The Centers for Disease Control and Prevention recommends that everyone in school wears a mask, regardless of vaccination status, so that schools can more safely resume in-person instruction. 

Education

November 11, 2021
by Reece Nations
Federal Judge Rules Texas Mask Mandate Ban Violates ADA

AUSTIN, Texas — A federal judge overturned Texas Gov. Greg Abbott's executive order banning mask mandates in public schools on... Read More

AUSTIN, Texas — A federal judge overturned Texas Gov. Greg Abbott's executive order banning mask mandates in public schools on Wednesday, freeing local officials to set their own masking orders once again. U.S. District Court Judge Lee Yeakel ruled Texas officials’ efforts to prevent local masking... Read More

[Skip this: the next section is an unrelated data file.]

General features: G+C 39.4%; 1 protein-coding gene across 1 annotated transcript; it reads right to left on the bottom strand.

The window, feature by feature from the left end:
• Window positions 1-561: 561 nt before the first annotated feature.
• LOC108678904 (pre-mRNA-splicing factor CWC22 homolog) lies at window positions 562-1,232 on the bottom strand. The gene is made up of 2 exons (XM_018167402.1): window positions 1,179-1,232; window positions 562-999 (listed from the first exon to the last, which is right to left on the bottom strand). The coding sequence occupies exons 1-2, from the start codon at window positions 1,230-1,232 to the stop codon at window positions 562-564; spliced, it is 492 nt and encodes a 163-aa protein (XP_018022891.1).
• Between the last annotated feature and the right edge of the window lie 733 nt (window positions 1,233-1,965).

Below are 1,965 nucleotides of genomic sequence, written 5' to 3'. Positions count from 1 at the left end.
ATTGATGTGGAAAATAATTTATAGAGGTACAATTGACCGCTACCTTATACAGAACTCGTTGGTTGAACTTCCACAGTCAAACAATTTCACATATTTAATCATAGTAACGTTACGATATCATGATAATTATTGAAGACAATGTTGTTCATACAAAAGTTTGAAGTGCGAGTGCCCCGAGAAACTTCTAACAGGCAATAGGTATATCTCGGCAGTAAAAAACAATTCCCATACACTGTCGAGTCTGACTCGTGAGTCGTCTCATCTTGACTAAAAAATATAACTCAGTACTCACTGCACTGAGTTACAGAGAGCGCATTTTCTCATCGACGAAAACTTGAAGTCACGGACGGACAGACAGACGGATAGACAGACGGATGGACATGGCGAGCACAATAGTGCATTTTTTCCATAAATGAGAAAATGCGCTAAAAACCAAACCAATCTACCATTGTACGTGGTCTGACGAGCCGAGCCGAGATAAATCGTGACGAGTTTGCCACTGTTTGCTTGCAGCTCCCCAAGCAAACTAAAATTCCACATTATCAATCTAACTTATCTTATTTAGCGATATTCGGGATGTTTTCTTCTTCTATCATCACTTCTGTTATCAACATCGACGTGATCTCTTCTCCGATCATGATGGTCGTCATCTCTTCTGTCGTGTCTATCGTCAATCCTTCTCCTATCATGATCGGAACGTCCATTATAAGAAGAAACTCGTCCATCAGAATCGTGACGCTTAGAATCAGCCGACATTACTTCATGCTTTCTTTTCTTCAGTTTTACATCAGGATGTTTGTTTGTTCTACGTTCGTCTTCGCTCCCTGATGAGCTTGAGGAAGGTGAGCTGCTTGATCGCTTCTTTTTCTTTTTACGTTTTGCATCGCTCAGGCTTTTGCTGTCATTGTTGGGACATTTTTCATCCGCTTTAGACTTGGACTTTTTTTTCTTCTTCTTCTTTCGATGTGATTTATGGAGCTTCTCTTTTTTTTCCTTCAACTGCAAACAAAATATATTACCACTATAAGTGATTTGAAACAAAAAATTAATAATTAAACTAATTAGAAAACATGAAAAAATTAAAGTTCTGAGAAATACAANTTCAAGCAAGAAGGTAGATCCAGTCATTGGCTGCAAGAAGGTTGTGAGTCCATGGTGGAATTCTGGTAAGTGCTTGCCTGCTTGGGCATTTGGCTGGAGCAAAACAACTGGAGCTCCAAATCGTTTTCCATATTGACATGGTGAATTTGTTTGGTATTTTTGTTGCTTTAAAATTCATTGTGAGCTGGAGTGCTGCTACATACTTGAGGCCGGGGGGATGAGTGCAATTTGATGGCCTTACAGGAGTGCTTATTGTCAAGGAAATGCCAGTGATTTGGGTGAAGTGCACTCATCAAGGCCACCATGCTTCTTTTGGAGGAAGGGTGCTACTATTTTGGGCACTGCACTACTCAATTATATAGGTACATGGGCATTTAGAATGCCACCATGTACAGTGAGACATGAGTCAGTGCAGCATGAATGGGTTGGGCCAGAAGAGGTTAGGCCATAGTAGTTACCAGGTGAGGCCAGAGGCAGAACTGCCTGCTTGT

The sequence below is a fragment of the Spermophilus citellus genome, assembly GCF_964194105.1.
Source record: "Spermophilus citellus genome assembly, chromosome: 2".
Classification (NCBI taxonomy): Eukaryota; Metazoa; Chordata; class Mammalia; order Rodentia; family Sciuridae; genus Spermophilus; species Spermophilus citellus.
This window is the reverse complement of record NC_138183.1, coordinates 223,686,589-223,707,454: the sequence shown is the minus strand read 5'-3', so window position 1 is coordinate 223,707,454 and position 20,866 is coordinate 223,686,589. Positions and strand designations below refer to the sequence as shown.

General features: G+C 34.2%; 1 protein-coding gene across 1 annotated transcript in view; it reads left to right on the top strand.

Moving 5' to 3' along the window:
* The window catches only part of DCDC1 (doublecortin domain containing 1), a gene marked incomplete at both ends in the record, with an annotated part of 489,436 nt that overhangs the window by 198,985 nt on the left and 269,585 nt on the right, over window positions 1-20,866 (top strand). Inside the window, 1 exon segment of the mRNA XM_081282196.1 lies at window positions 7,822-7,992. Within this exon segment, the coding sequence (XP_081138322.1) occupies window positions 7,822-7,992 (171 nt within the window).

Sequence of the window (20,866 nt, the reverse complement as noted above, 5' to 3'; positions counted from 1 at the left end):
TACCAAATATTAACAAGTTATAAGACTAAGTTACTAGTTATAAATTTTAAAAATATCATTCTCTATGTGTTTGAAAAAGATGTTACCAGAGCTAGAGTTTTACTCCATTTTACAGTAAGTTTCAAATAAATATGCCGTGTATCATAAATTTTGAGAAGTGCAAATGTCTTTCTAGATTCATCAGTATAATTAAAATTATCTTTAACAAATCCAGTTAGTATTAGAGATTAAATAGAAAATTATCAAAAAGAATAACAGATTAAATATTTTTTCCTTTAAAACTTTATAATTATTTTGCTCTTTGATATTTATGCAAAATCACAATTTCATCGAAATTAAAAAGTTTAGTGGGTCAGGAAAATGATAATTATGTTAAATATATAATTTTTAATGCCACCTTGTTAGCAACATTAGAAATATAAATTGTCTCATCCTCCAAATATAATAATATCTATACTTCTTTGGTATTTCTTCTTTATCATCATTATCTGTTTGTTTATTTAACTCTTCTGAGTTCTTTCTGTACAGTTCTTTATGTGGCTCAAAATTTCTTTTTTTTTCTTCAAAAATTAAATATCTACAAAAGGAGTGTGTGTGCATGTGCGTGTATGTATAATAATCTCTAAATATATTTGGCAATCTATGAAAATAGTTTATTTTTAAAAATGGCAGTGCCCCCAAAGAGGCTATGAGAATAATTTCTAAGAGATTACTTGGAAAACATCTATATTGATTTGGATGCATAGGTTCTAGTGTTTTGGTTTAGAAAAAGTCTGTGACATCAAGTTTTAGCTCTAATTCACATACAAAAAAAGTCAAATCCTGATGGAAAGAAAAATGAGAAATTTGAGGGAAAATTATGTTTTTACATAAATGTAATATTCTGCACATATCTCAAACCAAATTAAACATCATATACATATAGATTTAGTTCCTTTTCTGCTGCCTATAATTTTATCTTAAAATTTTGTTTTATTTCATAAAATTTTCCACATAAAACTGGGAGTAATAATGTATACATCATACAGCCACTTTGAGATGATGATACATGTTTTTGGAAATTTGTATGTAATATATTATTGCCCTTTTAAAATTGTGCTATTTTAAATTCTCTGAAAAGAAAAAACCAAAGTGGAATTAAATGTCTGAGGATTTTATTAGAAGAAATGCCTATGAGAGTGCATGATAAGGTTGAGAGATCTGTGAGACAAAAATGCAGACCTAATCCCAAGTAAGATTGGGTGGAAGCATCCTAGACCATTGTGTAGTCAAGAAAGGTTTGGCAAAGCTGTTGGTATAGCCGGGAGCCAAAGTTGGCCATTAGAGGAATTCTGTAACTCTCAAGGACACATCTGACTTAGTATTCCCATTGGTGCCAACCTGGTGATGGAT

November 10, 2021
by Dan McCue
South Carolina Educators Bolt From National Group In Dispute Over COVID Letter

COLUMBIA, S.C. — A group representing school boards across South Carolina has withdrawn from its national parent organization in a... Read More

COLUMBIA, S.C. — A group representing school boards across South Carolina has withdrawn from its national parent organization in a dispute over a letter related to threats on school board members by those opposed to COVID-19 mandates in schools. The South Carolina School Boards Association voted... Read More

COVID Cases Falling, But Trouble Signs Arise as Winter Looms

Tumbling COVID-19 case counts have some schools around the U.S. considering relaxing their mask rules, but deaths nationally have been... Read More